Chicago Cubs/White Sox: The city announced the Cubs and White Sox can welcome fans at 20% capacity to start the season - roughly 8,000 fans at the Cubs' Wrigley Field and the White Sox's Guaranteed Rate Field.
Cincinnati Reds/Cleveland: Ohio Gov. Mike DeWine said the state's major league sports teams beginning their seasons this spring could be allowed up to 30% capacity.
Colorado Rockies: The club announced that the state of Colorado approved an increase to 21,363 fans, 42% of Coors Field's capacity. That's an increase over the the original approval of 12,500 fans, or 25% capacity.
Detroit Tigers: The state of Michigan will allow 20% capacity in large sporting venues, and the Tigers will welcome up to 8,200 fans to Comerica Park.
Houston Astros: Anita Sehgal, Astros' senior vice president of marketing and communications, said capacity will be limited to about 25%.
Kansas City Royals: The team will open Kauffman Stadium at 30% capacity, which would mean a little more than 11,000 fans, with goals to expand the capacity monthly,.
Los Angeles Angels: In accordance with Gov. Gavin Newsom's announcement, California teams that play in counties in the red tier can admit 20% capacity. Orange County is in the red tier.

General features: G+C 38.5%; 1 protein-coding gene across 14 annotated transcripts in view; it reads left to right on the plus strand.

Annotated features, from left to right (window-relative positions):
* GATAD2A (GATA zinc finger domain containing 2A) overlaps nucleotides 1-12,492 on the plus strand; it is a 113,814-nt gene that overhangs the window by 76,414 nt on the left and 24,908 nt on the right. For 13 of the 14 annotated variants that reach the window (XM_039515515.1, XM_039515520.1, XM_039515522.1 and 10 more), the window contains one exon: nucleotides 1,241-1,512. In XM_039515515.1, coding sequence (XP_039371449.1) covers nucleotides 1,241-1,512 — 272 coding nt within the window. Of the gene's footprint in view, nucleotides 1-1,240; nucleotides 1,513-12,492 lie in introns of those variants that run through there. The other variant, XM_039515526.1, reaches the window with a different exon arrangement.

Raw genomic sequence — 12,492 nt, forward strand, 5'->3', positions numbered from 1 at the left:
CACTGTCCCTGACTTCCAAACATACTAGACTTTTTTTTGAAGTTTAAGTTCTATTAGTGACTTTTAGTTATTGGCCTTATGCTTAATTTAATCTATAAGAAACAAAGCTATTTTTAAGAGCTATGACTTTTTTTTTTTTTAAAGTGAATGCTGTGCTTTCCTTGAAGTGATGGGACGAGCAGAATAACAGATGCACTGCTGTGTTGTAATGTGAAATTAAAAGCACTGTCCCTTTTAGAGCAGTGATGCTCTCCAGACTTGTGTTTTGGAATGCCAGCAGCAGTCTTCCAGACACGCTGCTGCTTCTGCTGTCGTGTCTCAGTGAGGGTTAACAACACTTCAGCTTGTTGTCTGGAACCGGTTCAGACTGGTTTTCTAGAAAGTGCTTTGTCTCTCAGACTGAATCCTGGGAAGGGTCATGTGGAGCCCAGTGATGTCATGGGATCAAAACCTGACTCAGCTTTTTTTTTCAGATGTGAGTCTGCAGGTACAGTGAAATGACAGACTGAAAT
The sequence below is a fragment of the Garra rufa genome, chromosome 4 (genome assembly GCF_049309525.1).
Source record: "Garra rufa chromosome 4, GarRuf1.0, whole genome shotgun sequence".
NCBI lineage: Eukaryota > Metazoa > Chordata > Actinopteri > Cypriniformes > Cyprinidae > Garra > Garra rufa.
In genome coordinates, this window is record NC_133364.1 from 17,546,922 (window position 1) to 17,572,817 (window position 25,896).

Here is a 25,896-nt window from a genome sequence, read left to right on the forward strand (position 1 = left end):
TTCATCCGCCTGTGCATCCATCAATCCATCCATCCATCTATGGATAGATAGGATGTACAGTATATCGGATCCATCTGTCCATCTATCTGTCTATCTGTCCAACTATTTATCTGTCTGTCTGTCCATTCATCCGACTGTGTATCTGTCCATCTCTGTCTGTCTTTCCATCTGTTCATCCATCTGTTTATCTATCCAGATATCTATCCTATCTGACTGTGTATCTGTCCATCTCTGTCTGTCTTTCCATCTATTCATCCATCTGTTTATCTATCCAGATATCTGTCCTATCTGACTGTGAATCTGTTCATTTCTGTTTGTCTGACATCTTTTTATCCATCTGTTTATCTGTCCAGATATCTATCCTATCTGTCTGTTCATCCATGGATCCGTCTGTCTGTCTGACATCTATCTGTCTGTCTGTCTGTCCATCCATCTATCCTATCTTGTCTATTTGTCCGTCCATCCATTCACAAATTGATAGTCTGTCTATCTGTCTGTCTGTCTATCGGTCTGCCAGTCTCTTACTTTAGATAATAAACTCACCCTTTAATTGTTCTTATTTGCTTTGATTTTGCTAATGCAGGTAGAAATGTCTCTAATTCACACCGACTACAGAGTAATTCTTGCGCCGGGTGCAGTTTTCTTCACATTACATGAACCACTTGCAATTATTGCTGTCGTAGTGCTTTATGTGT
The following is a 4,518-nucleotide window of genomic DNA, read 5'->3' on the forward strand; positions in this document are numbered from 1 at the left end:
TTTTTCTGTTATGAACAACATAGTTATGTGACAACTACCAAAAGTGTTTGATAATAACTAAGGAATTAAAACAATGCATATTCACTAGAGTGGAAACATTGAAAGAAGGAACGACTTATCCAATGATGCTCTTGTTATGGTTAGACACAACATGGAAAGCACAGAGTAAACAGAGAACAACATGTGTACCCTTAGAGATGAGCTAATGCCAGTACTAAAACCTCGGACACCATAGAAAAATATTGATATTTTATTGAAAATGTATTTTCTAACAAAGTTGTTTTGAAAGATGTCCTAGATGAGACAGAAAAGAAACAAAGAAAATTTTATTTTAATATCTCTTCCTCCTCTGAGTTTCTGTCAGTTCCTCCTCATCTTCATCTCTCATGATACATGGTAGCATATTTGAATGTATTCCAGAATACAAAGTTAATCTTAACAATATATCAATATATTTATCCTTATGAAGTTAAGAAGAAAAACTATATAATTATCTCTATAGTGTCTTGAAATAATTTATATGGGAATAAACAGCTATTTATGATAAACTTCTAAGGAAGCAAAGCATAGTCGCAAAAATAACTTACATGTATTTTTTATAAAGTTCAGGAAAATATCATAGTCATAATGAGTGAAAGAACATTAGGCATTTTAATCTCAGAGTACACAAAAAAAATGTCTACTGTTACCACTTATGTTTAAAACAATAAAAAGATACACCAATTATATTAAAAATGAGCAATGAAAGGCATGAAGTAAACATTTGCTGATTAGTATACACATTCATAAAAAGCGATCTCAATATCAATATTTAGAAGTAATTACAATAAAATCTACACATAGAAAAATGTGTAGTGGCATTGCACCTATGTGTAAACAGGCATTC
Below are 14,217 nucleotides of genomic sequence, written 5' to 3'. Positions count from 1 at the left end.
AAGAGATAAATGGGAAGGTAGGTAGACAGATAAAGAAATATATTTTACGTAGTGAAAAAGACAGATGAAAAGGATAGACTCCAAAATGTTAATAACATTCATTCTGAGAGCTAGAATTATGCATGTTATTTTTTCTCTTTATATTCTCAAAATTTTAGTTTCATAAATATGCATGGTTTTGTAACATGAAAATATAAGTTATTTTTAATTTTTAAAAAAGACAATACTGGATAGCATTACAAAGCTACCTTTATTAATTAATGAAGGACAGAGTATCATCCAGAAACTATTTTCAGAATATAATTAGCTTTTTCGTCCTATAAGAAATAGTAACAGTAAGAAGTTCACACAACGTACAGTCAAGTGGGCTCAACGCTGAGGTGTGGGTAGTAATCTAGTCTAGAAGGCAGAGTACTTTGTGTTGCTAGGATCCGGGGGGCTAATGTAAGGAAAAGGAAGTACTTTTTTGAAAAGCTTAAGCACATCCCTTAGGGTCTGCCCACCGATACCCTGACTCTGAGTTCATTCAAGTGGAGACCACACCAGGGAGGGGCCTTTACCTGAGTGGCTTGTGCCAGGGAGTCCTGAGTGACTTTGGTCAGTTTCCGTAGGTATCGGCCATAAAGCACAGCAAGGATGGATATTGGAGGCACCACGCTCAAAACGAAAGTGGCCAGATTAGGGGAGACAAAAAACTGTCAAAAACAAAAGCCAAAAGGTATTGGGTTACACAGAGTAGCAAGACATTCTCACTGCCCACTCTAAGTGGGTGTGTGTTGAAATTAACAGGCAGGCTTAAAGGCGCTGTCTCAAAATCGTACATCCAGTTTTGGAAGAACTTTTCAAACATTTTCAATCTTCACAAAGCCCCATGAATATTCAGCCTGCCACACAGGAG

Los Angeles Dodgers: Los Angeles County is also in the red tier.
Miami Marlins: The team announced that the stadium will be limited to about 25% of capacity. That would mean a maximum of about 9,300 spectators in the 37,446-seat ballpark. "We look forward to having the opportunity to have fans come back to our ballpark," CEO Derek Jeter said.
Milwaukee Brewers: The Brewers announced they had reached agreement with the City of Milwaukee Health Department to begin the season at 25% capacity, or between 11,000 and 12,000 fans.
Minnesota Twins: Gov. Tim Walz and the Minnesota Department of Health (MDH) announced that 10,000 fans, just more than 25% capacity of Target Field, will be allowed for the team's home games.
New York Mets/Yankees: New York Gov. Andrew Cuomo announced that the state's stadiums and arenas with at least a 10,000-seat capacity will be permitted to reopen at 20% capacity, with negative COVID-19 coronavirus test or proof of vaccination required for attendance